INDIANAPOLIS (February 4, 2015) – A new economic impact report released by Lt. Gov. Sue Ellspermann and the Indiana Office of Tourism Development (IOTD) documents the growing impact tourism has on the Indiana economy. The report shows travel, tourism and hospitality continues to be the sixth largest industry in the state (excluding government), supports over 187,000 jobs and contributes $10.3 billion in revenue to Indiana businesses. This is the second consecutive year tourism’s economic impact was measured. This study used data from 2013; the most recent year complete data was available.
“The economic impact report for 2013 shows that Indiana’s travel, tourism and hospitality industry continues to grow and have a significant impact on the Hoosier economy,” said Ellspermann. “This important research is possible through the collaboration between tourism bureaus and IOTD. County participants now have meaningful tourism data available at the local level.”
In 2013 the travel, tourism and hospitality industry was responsible for 1.5% of total Indiana gross domestic product (GDP), 4.7% of total jobs in the state and 6.3% of state & local tax receipts. The study shows measureable growth over 2012, a year buoyed by Super Bowl XLVI, a seminal event for the state.
Key data points from the economic impact study include:
- Total Indiana tourism spending in 2013 of $10.3 billion (an increase of $200 million over the previous year).
- In 2013 visitor spending translating to over $7.9 billion in Indiana GDP.
- Leisure travelers comprised 85% of total visitors.
- Direct employment within the Indiana travel, tourism and hospitality industry eclipsing 140,000, making it the sixth-largest industry in the state (excluding government).
- Indiana tourism generating over $2.2 billion in tax receipts.
- Indiana visitors contributing $572 million or 8.5% of sales tax receipts.
- Tourism paying direct wages of over $3 billion to industry employees.
- Indiana retaining approximately 77% of each dollar spent by visitors.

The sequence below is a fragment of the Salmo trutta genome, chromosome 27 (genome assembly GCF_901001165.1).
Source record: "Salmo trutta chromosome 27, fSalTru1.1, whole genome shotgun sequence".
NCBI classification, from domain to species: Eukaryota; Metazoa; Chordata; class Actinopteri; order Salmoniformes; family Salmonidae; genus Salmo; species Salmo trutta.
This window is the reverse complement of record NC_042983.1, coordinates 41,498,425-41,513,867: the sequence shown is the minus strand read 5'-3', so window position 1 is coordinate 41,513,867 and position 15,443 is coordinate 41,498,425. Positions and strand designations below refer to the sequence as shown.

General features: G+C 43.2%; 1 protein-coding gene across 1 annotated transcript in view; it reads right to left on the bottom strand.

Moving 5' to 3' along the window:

“Tourism is big business in Indiana and every Hoosier household benefits from a robust tourism economy,” said Mark Newman, IOTD’s executive director. “If visitors stopped coming to Indiana, each household would have to pay an additional $478 in state and local taxes to offset the loss of visitor spending.”
The study was commissioned by IOTD and conducted by Rockport Analytics, an independent market research and consulting company that specializes in economic impact and feasibility studies for the travel, tourism and hospitality industry. The methodology employed by this study is in accordance with industry best practices and aligns economic impact data at the state and local level with rigorous methodological standards that are recognized as the highest in the industry.
The study used data on Indiana visitor spending derived from multiple sources including Longwoods International, Reach Market Planning and U.S. Office of Travel & Tourism Industries. It was then reconciled with Bureau of Labor Statistics reported employment data, Indiana Department of Revenue reported tax receipts and secondary sources such as Smith Travel Research.
Tourism is defined as an overnight stay or a trip greater than 50 miles each way that is not part of an individual’s normal routine.
This infographic offers context for some key data points in the economic report. This year’s complete study, as well as last year’s information for comparison purposes, key travel indicators and other information related to the tourism industry, is housed on the Indiana tourism industry website VisitIndianaTourism.com.